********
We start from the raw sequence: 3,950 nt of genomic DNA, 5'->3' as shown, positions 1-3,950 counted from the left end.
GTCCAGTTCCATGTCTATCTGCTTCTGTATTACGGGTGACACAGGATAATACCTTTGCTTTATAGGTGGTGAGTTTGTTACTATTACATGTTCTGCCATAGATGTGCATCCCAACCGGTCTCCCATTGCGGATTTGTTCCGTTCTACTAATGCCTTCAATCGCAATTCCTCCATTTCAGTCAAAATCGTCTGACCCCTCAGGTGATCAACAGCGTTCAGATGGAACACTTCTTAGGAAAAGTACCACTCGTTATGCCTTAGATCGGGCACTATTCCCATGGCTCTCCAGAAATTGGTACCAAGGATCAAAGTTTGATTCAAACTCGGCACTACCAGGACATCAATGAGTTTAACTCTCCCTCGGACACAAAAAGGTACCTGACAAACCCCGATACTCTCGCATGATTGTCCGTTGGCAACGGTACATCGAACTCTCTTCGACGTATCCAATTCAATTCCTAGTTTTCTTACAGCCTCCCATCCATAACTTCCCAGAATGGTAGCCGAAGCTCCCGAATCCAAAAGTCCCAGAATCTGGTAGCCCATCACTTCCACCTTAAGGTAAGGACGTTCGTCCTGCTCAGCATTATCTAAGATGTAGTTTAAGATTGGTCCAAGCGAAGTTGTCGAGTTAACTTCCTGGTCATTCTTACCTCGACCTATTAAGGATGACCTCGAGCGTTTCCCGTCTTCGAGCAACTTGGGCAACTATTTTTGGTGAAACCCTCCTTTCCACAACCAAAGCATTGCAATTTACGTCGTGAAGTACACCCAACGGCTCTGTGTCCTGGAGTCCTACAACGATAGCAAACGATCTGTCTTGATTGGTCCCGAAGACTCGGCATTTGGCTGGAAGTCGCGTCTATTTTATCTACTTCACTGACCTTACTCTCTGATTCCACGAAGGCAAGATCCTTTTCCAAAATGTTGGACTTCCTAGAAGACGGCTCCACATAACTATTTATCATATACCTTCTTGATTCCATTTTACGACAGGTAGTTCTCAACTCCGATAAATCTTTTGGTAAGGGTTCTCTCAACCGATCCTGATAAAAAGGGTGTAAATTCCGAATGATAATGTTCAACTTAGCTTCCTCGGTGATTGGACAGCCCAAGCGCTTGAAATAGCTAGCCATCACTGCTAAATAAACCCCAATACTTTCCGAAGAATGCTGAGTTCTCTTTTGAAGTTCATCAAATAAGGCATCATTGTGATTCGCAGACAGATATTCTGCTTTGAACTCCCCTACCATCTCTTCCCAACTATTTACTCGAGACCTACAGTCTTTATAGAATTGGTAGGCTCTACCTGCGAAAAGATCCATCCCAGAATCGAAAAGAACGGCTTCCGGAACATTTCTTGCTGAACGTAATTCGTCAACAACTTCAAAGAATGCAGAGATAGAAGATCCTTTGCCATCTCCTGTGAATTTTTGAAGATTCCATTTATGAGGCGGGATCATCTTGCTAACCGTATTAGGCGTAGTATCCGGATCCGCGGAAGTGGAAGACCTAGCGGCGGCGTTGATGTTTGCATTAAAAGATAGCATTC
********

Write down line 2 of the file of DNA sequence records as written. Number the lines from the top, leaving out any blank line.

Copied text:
GTCCAGTTCCATGTCTATCTGCTTCTGTATTACGGGTGACACAGGATAATACCTTTGCTTTATAGGTGGTGAGTTTGTTACTATTACATGTTCTGCCATAGATGTGCATCCCAACCGGTCTCCCATTGCGGATTTGTTCCGTTCTACTAATGCCTTCAATCGCAATTCCTCCATTTCAGTCAAAATCGTCTGACCCCTCAGGTGATCAACAGCGTTCAGATGGAACACTTCTTAGGAAAAGTACCACTCGTTATGCCTTAGATCGGGCACTATTCCCATGGCTCTCCAGAAATTGGTACCAAGGATCAAAGTTTGATTCAAACTCGGCACTACCAGGACATCAATGAGTTTAACTCTCCCTCGGACACAAAAAGGTACCTGACAAACCCCGATACTCTCGCATGATTGTCCGTTGGCAACGGTACATCGAACTCTCTTCGACGTATCCAATTCAATTCCTAGTTTTCTTACAGCCTCCCATCCATAACTTCCCAGAATGGTAGCCGAAGCTCCCGAATCCAAAAGTCCCAGAATCTGGTAGCCCATCACTTCCACCTTAAGGTAAGGACGTTCGTCCTGCTCAGCATTATCTAAGATGTAGTTTAAGATTGGTCCAAGCGAAGTTGTCGAGTTAACTTCCTGGTCATTCTTACCTCGACCTATTAAGGATGACCTCGAGCGTTTCCCGTCTTCGAGCAACTTGGGCAACTATTTTTGGTGAAACCCTCCTTTCCACAACCAAAGCATTGCAATTTACGTCGTGAAGTACACCCAACGGCTCTGTGTCCTGGAGTCCTACAACGATAGCAAACGATCTGTCTTGATTGGTCCCGAAGACTCGGCATTTGGCTGGAAGTCGCGTCTATTTTATCTACTTCACTGACCTTACTCTCTGATTCCACGAAGGCAAGATCCTTTTCCAAAATGTTGGACTTCCTAGAAGACGGCTCCACATAACTATTTATCATATACCTTCTTGATTCCATTTTACGACAGGTAGTTCTCAACTCCGATAAATCTTTTGGTAAGGGTTCTCTCAACCGATCCTGATAAAAAGGGTGTAAATTCCGAATGATAATGTTCAACTTAGCTTCCTCGGTGATTGGACAGCCCAAGCGCTTGAAATAGCTAGCCATCACTGCTAAATAAACCCCAATACTTTCCGAAGAATGCTGAGTTCTCTTTTGAAGTTCATCAAATAAGGCATCATTGTGATTCGCAGACAGATATTCTGCTTTGAACTCCCCTACCATCTCTTCCCAACTATTTACTCGAGACCTACAGTCTTTATAGAATTGGTAGGCTCTACCTGCGAAAAGATCCATCCCAGAATCGAAAAGAACGGCTTCCGGAACATTTCTTGCTGAACGTAATTCGTCAACAACTTCAAAGAATGCAGAGATAGAAGATCCTTTGCCATCTCCTGTGAATTTTTGAAGATTCCATTTATGAGGCGGGATCATCTTGCTAACCGTATTAGGCGTAGTATCCGGATCCGCGGAAGTGGAAGACCTAGCGGCGGCGTTGATGTTTGCATTAAAAGATAGCATTC